Midnight in Paris

Just because you’re responsible for some certifiable classics doesn’t mean every project you touch is gold. Each year, the prolific but private writer/ director adds another work to his filmography, and critics gush, only to grow indifferent toward it once the newness wears off. Can’t we just call a spade a spade?

The Woodman’s latest to be touted as “his best in years” is “Midnight in Paris,” opening Friday exclusively at AMC Quail Springs Mall 24. It’s neither a work of excellence, nor mere greatness. Like a majority of Allen’s work, it’s simply a decent diversion, and nothing more. If any other filmmaker’s name were attached, how would it be received?

But wow, does it start with an absolutely dynamic sequence that raises one’s hopes. Similar to his rightly celebrated, George Gershwin-scored prologue to 1979’s “Manhattan,” this featherweight comedy opens with a day-to-night montage of spots around the City of Light. For the whole of a jazz number, each shot appears for four seconds; each has you lusting after a one-way ticket.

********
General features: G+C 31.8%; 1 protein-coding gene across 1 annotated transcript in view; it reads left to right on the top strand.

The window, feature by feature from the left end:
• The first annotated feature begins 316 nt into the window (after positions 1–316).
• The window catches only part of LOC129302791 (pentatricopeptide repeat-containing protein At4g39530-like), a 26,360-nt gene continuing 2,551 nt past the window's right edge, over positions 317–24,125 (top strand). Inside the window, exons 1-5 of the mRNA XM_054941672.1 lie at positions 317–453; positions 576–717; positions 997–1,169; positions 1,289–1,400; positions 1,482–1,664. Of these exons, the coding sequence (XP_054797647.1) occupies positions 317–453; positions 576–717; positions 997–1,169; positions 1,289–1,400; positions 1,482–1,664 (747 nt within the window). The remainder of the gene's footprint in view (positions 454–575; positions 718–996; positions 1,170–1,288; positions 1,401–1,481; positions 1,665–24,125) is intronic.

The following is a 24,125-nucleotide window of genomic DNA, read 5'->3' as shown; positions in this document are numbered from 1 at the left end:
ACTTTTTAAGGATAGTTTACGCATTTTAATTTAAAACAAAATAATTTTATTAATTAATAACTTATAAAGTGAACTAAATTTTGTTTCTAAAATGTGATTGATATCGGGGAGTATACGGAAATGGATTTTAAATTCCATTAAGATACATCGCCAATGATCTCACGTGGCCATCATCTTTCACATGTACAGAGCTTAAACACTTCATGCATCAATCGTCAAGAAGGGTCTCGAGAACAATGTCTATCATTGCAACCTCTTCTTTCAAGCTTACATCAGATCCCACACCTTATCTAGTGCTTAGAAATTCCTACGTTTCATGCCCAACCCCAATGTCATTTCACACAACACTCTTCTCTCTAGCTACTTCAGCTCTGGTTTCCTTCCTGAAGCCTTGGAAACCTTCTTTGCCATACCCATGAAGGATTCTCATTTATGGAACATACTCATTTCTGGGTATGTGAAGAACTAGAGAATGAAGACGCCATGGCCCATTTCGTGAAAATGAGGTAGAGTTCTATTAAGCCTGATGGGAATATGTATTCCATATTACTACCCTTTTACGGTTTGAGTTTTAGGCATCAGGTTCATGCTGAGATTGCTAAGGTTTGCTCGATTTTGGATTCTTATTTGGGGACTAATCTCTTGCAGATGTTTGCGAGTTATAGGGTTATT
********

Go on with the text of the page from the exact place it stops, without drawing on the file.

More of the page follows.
From a pure standpoint of scenery, “Midnight in Paris” is worth the $9.50 investment. For entertainment value, it’s not — unless you’re so easily amused that the mere mention of a famous name sends you into inexplicable fits of laughter.

Owen Wilson (“Hall Pass”) is Allen’s neurotic stand-in as Gil, a hack screenwriter who longs to write the Great American Novel. He’s accompanying his spoiled fiancée, Inez (Rachel McAdams, “Sherlock Holmes”), on a trip to Paris. One evening, strolling its streets alone, he’s transported via magical cab to the 1920s, where he befriends such literary and artistic giants as F. Scott Fitzgerald, Ernest Hemingway, Pablo Picasso, Gertrude Stein, Salvador Dalí and so on.

And I do mean “and so on.” If that smacks of gimmickry, that’s because it is. Essentially, the no-brain comedy “Bill & Ted’s Excellent Adventure” did the same thing in 1999. It wasn’t all that funny, either.

Don’t mistake every line as some brilliant bon mot, as some audience members are wont to do — the ones who wish the rest of the theater to believe them of superior intelligence because they recognize the names Alice B. Toklas and Edgar Degas. So did I; so what?

These fantasy sequences play curiously flat and bereft of ideas; I’d much rather have watched Gil and Inez continue sight-seeing with her college crush, an arrogant bore played by a scene-stealing Michael Sheen (“TRON: Legacy”). Much of the plot then would be removed, but at least interest would exist.

Rod Lott

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